--led-pwm-bits=<1..11> : PWM bits (Default: 11).
The LEDs can only be switched on or off, so the shaded brightness perception is achieved via PWM (Pulse Width Modulation). In order to get a good 8 Bit per color resolution (24Bit RGB), the 11 bits default per color are good (why ? Because our eyes are actually perceiving brightness logarithmically, so we need a lot more physical resolution to get 24Bit sRGB).
With this flag, you can change how many bits it should use for this; lowering it means the lower bits (=more subtle color nuances) are omitted. Typically you might be mostly interested in the extremes: 1 Bit for situations that only require 8 colors (e.g. for high contrast text displays) or 11 Bit for everything else (e.g. showing images or videos). Why would you bother at all ? Lower number of bits use slightly less CPU and result in a higher refresh rate.
--led-show-refresh : Show refresh rate.
This shows the current refresh rate of the LED panel, the time to refresh a full picture. Typically, you want this number to be pretty high, because the human eye is pretty sensitive to flicker. Depending on the settings, the refresh rate with this library are typically in the hundreds of Hertz but can drop low with very long chains. Humans have different levels of perceiving flicker - some are fine with 100Hz refresh, others need 250Hz. So if you are curious, this gives you the number (shown on the terminal).
The refresh rate depends on a lot of factors, from
--led-pwm-lsb-nanoseconds. If you are tweaking these
parameters, showing the refresh rate can be a useful tool.
--led-scan-mode=<0..1> : 0 = progressive; 1 = interlaced (Default: 0).
This switches from progressive scan and interlaced scan. The latter might look be a little nicer when you have a very low refresh rate.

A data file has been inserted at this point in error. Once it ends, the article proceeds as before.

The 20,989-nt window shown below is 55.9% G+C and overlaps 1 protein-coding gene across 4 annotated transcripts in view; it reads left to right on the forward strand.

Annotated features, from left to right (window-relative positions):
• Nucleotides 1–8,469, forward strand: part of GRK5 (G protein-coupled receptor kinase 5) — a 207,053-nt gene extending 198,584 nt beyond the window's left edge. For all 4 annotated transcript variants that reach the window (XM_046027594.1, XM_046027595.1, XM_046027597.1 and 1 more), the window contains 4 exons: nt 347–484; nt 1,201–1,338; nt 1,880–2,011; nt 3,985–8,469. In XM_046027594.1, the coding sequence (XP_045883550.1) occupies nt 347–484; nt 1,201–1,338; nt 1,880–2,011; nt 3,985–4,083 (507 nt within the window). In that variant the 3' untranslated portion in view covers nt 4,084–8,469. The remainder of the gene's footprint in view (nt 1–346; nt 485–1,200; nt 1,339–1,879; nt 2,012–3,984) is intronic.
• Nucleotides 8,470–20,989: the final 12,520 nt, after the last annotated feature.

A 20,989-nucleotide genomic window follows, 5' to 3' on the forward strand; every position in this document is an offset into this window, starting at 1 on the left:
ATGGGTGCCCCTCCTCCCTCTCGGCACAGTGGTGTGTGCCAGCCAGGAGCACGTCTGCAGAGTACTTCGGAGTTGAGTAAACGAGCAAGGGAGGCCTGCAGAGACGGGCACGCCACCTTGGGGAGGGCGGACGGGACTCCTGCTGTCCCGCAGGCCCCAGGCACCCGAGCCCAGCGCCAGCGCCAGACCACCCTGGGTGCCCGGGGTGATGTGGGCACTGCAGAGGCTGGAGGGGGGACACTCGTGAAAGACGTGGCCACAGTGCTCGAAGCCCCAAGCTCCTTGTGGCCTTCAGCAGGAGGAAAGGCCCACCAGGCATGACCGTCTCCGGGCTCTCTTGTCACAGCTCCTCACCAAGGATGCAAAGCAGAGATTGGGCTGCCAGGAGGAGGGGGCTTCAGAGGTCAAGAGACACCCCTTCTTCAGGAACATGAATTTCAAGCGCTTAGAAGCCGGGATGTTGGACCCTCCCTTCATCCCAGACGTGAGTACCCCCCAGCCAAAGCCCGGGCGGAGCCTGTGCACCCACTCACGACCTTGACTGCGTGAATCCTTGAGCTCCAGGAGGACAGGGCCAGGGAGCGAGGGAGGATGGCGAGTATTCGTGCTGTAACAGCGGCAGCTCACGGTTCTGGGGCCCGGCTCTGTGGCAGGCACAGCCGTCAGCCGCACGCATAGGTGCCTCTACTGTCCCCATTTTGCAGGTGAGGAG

--led-pwm-lsb-nanoseconds : PWM Nanoseconds for LSB (Default: 130)
This allows to change the base time-unit for the on-time in the lowest significant bit in nanoseconds. Lower values will allow higher frame-rate, but will also negatively impact qualty in some panels (less accurate color or more ghosting).
Good values for full-color display (PWM=11) are somewhere between 100 and 300.
If you you use reduced bit color (e.g. PWM=1) and have sharp contrast applications, then higher values might be good to minimize ghosting.
How to decide ? Just leave the default if things are fine. But some panels have trouble with sharp contrasts and short pulses that results in ghosting. It is particularly apparent in situations such as bright text on black background. In these cases increase the value until you don't see this ghosting anymore.
The following example shows how this might look like:
|Ghosting with low --led-pwm-lsb-nanoseconds||No ghosting after tweaking|
If you tweak this value, watch the framerate (
--led-show-refresh) while playing
with this number.
--led-slowdown-gpio=<0..2>: Slowdown GPIO. Needed for faster Pis and/or slower panels (Default: 1).